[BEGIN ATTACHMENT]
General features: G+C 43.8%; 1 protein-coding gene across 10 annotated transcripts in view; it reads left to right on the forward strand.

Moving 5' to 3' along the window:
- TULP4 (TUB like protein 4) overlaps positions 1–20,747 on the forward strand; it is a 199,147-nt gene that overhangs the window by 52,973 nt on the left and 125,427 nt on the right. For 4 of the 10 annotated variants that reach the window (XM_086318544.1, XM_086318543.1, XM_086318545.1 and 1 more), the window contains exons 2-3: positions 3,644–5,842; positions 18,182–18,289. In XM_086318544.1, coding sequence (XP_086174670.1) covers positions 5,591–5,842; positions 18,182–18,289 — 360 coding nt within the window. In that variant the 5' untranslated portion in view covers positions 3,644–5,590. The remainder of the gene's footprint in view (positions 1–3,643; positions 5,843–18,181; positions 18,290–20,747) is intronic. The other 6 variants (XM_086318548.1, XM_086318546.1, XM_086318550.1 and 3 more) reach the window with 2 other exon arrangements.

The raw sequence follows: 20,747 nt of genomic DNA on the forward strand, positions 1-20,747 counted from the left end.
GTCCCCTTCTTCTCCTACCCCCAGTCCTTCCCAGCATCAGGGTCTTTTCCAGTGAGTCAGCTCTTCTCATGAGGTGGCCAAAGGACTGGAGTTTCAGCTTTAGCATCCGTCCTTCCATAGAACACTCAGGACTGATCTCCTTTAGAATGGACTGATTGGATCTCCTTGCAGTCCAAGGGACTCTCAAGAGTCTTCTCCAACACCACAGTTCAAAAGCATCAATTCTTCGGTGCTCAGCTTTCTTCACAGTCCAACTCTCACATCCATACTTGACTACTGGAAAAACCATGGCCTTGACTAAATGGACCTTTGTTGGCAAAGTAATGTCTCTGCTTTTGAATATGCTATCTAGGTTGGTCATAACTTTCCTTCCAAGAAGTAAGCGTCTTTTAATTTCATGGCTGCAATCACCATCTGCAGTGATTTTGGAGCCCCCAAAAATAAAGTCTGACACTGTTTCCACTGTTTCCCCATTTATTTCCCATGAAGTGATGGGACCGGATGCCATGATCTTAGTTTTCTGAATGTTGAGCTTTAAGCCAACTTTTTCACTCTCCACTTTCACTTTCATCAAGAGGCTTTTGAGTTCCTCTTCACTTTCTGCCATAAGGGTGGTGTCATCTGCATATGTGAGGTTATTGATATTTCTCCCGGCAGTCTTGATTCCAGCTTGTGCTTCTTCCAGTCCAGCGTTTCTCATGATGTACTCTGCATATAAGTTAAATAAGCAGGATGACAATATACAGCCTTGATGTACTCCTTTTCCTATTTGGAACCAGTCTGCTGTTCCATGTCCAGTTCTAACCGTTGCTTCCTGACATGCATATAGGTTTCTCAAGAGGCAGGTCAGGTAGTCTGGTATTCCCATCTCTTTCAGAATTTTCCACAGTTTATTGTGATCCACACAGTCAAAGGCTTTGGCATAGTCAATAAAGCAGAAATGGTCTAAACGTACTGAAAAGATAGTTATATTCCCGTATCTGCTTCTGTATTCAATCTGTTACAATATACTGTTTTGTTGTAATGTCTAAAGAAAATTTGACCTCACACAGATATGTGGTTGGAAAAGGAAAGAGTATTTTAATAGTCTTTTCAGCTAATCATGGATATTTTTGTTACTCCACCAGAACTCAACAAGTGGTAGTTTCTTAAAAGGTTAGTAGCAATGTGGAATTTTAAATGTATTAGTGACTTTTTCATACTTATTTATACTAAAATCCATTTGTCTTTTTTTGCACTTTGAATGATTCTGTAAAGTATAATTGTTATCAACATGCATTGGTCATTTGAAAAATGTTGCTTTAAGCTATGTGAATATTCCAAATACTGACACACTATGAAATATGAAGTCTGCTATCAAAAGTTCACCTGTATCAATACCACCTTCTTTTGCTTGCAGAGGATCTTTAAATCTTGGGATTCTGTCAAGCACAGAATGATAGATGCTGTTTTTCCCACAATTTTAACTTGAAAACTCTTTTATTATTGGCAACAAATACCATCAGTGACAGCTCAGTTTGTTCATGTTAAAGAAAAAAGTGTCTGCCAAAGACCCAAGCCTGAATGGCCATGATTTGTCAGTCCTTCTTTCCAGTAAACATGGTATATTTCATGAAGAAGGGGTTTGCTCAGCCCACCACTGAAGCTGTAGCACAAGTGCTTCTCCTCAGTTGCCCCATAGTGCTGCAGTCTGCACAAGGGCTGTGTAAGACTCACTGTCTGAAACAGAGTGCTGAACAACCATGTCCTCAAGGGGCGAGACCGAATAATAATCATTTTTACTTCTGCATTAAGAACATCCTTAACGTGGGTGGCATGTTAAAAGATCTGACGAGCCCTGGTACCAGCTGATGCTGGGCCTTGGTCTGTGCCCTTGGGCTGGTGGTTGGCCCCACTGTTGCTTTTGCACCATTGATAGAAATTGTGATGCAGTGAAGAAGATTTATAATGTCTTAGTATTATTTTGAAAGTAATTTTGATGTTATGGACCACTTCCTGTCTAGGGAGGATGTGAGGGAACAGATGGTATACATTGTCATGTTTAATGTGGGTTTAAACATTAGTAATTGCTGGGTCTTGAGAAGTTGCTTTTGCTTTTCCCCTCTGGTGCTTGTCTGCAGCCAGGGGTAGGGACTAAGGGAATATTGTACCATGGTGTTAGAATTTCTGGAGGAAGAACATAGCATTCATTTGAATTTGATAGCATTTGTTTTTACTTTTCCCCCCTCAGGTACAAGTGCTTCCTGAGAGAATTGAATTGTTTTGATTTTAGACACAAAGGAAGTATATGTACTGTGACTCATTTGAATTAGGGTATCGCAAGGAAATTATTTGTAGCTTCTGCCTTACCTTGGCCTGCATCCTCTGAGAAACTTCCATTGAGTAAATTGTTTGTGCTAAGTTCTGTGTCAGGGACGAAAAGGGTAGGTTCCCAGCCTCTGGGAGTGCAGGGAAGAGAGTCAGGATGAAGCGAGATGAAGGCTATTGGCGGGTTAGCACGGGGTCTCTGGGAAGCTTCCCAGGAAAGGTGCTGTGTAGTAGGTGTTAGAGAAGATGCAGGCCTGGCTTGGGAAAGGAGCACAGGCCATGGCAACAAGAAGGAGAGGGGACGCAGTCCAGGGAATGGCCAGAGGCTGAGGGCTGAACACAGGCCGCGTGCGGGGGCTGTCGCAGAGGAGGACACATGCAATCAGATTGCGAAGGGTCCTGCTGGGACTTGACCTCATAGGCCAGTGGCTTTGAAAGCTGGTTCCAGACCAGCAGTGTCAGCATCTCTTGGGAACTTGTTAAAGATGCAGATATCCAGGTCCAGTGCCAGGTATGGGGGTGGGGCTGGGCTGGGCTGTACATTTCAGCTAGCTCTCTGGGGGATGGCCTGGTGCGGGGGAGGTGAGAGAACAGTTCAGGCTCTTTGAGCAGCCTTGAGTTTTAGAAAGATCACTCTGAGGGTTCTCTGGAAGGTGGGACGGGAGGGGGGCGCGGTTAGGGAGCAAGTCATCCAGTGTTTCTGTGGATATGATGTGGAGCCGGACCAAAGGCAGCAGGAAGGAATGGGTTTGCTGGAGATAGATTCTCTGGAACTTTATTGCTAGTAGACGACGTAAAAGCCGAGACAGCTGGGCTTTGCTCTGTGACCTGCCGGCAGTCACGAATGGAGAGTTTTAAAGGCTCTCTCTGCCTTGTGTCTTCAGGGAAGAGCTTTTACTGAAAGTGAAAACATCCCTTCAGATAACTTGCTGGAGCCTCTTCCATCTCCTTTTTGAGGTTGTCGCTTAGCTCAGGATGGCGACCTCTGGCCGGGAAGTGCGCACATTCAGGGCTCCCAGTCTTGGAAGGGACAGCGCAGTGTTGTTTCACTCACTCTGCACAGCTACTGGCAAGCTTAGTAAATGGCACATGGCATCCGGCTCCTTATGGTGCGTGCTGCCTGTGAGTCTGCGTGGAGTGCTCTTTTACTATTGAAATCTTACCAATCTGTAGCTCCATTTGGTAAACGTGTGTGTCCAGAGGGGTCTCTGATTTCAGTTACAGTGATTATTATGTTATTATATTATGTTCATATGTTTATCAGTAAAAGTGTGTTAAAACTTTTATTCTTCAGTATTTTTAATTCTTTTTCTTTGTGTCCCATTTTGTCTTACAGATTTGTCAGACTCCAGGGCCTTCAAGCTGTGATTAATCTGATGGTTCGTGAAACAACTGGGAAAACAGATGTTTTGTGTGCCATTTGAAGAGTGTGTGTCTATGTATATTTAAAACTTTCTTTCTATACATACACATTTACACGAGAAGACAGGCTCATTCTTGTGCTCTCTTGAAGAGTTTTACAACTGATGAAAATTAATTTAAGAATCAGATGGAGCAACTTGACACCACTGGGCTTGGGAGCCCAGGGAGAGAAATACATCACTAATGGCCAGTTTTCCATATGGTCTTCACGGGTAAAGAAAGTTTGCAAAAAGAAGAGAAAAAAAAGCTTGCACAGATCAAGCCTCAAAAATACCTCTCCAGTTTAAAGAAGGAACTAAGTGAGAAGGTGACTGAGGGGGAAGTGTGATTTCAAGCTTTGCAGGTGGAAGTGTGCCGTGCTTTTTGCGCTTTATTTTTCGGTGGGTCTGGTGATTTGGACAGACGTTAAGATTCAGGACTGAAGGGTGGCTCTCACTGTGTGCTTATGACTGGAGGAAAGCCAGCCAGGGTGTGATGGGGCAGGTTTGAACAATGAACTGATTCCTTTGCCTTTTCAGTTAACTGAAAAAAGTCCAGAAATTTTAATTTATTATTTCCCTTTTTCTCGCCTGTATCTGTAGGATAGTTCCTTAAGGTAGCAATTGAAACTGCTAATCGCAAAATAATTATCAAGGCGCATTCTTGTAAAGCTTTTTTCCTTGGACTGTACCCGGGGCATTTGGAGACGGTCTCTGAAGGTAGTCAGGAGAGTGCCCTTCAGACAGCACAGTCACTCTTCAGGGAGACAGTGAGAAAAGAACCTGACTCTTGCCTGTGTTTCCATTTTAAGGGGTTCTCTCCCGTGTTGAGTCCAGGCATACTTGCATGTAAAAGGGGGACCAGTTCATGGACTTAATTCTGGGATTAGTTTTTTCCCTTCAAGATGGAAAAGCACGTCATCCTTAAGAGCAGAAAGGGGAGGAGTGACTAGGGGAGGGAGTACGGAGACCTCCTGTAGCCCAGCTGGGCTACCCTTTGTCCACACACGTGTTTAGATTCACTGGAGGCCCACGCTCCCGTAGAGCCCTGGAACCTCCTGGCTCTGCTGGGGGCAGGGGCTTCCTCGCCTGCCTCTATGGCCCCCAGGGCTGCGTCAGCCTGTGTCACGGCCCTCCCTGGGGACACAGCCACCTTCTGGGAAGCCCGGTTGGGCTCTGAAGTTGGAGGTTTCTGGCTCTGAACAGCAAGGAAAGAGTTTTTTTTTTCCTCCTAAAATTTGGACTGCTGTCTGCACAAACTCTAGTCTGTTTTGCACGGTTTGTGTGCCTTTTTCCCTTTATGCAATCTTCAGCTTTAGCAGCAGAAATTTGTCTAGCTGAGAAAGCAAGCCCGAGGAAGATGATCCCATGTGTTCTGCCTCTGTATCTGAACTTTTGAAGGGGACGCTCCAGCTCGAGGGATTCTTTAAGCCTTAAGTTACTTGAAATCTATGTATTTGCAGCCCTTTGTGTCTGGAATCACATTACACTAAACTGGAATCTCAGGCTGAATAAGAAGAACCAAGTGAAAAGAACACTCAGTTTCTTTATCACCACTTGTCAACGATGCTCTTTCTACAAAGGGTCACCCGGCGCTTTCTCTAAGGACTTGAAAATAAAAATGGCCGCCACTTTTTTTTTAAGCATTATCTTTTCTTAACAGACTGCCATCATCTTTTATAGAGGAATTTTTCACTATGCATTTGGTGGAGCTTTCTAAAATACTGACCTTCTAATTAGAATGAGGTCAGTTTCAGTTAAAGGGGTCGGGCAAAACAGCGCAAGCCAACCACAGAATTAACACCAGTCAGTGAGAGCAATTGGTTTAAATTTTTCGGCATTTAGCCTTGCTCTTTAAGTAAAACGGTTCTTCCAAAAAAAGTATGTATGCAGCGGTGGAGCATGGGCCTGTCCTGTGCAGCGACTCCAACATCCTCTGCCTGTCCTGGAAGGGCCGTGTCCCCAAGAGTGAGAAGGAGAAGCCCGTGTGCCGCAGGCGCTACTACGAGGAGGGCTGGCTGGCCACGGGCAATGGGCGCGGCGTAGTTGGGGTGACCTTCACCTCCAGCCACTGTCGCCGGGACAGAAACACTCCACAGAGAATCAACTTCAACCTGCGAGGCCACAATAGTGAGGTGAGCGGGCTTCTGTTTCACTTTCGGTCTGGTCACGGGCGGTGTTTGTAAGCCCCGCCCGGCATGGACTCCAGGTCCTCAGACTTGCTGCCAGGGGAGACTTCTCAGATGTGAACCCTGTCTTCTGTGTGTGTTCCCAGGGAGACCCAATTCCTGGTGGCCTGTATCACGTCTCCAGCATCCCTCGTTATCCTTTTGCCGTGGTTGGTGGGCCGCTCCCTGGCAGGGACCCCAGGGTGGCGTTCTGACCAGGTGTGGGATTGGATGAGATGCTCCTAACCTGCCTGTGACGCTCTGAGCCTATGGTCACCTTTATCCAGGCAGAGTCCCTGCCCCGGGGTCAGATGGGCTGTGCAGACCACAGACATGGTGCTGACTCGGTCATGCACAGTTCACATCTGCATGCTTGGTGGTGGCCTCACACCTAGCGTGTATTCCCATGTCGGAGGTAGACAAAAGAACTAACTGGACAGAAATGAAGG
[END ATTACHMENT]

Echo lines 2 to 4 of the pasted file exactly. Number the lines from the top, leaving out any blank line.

Moving 5' to 3' along the window:
- TULP4 (TUB like protein 4) overlaps positions 1–20,747 on the forward strand; it is a 199,147-nt gene that overhangs the window by 52,973 nt on the left and 125,427 nt on the right. For 4 of the 10 annotated variants that reach the window (XM_086318544.1, XM_086318543.1, XM_086318545.1 and 1 more), the window contains exons 2-3: positions 3,644–5,842; positions 18,182–18,289. In XM_086318544.1, coding sequence (XP_086174670.1) covers positions 5,591–5,842; positions 18,182–18,289 — 360 coding nt within the window. In that variant the 5' untranslated portion in view covers positions 3,644–5,590. The remainder of the gene's footprint in view (positions 1–3,643; positions 5,843–18,181; positions 18,290–20,747) is intronic. The other 6 variants (XM_086318548.1, XM_086318546.1, XM_086318550.1 and 3 more) reach the window with 2 other exon arrangements.

The raw sequence follows: 20,747 nt of genomic DNA on the forward strand, positions 1-20,747 counted from the left end.